At a Dowling College campus on Long Island’s south shore, a fleet of unused shuttle buses sits in an otherwise empty parking lot. A dormitory is shuttered, as are a cafeteria, bookstore and some classrooms in the main academic building.
Investigators had no data to work with or survivors to interview after professional golfer Payne Stewart’s private jet slammed into a South Dakota field in 1999. The cockpit recorder yielded 30 minutes of no voices.
This week’s notable deaths included an Oscar-winning child star who kept working into his 90s; one of Canada’s longest-serving finance ministers who stepped down last month to work in the private sector; and a model and U.K. television personality whose punk rocker father staged concerts to raise money for famine relief. Below are summaries of these and other obituaries from the past week.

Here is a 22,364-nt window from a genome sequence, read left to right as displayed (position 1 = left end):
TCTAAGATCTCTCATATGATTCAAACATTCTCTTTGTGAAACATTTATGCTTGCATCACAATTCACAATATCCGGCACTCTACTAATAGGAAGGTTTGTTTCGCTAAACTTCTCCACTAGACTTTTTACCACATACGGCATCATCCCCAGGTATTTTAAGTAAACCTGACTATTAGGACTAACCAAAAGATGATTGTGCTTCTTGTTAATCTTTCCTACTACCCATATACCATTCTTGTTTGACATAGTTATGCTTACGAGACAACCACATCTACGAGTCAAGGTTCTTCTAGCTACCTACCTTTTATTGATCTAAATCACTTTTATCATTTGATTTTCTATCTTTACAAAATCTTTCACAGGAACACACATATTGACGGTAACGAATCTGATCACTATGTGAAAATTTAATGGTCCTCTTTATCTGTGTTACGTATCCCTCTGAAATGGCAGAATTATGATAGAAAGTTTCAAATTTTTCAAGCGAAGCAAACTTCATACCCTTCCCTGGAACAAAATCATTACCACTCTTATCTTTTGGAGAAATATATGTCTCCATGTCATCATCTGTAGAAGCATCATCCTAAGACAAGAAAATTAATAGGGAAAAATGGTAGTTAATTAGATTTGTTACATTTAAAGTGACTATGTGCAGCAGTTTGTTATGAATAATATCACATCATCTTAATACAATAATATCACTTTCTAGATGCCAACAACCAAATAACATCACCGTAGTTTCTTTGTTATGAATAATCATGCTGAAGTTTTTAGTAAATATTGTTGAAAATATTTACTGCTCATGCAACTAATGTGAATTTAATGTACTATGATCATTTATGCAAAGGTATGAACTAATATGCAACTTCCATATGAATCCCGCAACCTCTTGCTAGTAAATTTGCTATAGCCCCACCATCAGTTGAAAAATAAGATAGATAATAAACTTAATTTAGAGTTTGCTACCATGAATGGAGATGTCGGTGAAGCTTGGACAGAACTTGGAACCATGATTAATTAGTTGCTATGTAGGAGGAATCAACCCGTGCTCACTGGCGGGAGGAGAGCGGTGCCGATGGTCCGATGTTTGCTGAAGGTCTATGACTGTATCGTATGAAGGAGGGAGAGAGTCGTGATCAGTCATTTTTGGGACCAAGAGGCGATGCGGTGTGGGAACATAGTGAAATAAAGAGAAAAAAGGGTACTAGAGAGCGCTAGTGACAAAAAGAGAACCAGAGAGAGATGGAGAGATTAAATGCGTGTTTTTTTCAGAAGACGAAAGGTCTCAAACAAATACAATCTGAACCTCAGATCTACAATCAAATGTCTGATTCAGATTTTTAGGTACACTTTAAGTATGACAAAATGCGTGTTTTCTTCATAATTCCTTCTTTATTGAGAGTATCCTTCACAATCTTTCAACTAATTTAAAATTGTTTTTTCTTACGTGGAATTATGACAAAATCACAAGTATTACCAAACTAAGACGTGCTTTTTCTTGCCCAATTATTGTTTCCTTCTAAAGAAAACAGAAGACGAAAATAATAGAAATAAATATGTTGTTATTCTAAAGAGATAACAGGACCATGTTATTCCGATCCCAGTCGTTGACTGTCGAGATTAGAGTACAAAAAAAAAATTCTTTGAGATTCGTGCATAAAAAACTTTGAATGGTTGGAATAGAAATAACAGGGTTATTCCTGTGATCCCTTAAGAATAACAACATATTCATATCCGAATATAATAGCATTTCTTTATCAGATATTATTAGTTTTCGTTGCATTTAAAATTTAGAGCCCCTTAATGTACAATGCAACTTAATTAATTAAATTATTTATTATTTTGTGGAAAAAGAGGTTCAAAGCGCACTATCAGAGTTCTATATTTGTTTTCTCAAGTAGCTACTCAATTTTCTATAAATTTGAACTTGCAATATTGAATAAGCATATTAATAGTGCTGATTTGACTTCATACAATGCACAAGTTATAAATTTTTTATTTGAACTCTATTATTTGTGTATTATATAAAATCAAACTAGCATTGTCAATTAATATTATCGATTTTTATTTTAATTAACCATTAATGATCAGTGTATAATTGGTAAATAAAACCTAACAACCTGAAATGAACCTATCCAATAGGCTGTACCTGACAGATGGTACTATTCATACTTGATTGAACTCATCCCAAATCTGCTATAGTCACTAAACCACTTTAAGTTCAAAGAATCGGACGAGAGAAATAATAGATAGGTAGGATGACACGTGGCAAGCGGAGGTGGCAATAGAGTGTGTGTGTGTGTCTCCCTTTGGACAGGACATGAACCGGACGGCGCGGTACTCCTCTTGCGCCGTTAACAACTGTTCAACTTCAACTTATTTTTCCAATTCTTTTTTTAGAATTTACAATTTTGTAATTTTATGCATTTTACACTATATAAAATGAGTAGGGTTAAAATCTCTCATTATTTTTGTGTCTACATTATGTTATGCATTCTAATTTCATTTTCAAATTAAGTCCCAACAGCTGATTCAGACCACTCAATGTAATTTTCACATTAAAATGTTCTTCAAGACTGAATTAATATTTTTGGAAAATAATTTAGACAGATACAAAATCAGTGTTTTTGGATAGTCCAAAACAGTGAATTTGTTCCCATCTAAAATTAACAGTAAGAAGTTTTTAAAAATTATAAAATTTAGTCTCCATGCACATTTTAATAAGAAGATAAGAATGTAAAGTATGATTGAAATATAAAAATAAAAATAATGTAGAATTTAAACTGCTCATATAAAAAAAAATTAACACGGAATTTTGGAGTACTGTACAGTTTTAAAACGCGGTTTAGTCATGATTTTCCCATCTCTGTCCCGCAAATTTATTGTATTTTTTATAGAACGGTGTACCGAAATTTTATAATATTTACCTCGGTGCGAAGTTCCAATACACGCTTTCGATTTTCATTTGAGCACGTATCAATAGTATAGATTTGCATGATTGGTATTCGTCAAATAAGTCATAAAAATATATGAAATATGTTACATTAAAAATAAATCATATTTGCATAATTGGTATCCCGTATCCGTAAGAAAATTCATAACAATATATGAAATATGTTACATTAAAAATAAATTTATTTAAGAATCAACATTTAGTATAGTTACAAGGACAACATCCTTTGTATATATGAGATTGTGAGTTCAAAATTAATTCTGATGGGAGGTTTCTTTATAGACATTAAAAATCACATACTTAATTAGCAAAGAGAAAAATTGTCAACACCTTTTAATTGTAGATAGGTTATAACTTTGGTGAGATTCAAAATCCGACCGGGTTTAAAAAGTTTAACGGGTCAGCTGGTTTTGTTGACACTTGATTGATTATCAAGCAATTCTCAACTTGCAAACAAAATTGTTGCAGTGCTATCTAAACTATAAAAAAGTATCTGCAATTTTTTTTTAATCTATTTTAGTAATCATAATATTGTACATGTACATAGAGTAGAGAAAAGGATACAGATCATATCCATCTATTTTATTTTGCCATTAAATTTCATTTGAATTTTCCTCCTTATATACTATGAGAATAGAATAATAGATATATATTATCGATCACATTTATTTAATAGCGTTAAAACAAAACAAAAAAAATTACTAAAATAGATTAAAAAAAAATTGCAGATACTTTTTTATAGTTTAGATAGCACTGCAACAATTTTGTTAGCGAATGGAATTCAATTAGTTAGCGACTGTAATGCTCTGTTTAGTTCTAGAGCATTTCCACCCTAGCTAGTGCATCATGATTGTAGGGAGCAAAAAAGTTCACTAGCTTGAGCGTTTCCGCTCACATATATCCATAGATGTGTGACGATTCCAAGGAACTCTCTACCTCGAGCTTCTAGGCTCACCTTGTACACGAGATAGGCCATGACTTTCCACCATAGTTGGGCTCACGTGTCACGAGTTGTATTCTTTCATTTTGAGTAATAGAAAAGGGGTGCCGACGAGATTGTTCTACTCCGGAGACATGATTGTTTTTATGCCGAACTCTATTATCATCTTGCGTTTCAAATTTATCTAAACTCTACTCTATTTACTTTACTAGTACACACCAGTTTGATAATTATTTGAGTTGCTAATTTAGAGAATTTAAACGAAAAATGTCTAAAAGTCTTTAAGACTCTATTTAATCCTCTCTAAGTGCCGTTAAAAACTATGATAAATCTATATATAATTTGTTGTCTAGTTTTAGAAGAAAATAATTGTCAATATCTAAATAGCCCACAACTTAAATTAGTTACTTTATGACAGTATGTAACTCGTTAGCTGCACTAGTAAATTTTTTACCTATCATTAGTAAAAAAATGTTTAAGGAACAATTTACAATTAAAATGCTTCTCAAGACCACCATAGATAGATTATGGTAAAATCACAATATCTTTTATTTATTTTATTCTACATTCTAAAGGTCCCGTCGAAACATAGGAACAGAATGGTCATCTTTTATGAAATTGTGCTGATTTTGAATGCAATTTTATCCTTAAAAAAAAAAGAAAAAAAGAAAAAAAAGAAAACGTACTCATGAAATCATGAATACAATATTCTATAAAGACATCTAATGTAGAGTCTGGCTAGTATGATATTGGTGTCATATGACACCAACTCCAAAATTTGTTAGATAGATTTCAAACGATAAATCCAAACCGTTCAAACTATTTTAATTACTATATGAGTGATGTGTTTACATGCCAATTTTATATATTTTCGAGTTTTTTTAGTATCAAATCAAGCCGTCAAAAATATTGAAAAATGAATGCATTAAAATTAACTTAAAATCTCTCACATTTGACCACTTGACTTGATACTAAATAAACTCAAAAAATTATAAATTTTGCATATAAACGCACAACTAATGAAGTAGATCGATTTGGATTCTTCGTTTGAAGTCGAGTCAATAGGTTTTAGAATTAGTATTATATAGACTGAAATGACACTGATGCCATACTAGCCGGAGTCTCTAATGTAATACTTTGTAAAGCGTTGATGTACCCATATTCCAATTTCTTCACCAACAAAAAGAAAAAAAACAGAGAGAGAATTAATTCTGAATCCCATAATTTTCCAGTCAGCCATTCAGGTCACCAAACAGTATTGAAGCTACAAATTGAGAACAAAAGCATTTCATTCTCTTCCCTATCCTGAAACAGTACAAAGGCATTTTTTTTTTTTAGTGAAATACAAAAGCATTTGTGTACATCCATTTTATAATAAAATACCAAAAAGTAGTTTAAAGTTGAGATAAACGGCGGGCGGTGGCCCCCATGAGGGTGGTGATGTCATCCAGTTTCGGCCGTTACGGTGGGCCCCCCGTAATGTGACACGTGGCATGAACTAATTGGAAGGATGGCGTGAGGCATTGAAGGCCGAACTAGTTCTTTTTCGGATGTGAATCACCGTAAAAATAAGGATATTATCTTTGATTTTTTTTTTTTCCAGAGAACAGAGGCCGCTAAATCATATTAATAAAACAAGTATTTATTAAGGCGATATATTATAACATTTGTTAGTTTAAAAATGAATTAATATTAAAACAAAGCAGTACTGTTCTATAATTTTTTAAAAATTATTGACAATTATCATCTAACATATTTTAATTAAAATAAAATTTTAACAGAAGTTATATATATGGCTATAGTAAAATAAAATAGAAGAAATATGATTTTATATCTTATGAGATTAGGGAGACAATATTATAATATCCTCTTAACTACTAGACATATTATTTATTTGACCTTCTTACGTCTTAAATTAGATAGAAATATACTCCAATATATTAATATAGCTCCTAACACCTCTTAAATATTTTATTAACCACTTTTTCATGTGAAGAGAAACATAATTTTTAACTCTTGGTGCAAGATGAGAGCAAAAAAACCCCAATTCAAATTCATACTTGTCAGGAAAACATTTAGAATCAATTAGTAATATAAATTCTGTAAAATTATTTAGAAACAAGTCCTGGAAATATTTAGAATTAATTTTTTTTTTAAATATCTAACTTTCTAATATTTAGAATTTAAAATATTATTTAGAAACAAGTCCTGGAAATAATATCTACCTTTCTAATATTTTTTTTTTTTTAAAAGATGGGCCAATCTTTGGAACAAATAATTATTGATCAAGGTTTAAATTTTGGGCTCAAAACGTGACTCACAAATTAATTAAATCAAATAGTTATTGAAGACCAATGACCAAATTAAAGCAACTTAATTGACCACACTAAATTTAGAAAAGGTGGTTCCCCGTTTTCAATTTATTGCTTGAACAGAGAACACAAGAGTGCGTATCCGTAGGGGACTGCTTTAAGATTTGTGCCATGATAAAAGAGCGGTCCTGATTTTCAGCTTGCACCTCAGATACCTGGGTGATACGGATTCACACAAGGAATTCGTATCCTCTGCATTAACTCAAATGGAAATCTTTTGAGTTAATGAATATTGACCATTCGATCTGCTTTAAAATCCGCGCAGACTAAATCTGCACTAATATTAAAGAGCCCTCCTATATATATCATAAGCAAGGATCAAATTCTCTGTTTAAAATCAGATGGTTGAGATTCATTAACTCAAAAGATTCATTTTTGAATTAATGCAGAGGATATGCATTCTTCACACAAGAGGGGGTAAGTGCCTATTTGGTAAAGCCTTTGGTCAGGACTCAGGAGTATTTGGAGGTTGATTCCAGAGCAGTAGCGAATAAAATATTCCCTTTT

New York state and localities including Westchester County borrowed a record $1.4 billion to cover retirement contributions this year, showing how even the wealthiest communities are struggling to make the payments.
Tie down a hungry dog and start jabbing it with a stick and you get a sense of what went down on CNBC yesterday afternoon when Bats Exchange President Bill O’Brien faced off with Brad Katsuyama and Michael Lewis over high-frequency trading. O’Brien, apparently operating on the notion that the best defense is a good offense, verbally lunged at Katsuyama at the first moment, accusing the chief executive officer of IEX Group of “trying to build a business on the planks of fear, mistrust and accusation,” telling both of them they should be ashamed, as if they were in a conspiracy of some kind -- and then it got uglier. He hectored, he badgered, he sulked, interrupted and ridiculed. There were insinuations that Lewis had money in IEX, which Lewis denied. (For the record, Lewis is an occasional columnist for Bloomberg, although no one’s really sure what he looks like.) If electronic exchanges
Manhattan apartment sales surged in the busiest start to a year since 2007, setting price records as buyers vied for a limited supply of homes for sale and deals were completed at new high-end developments.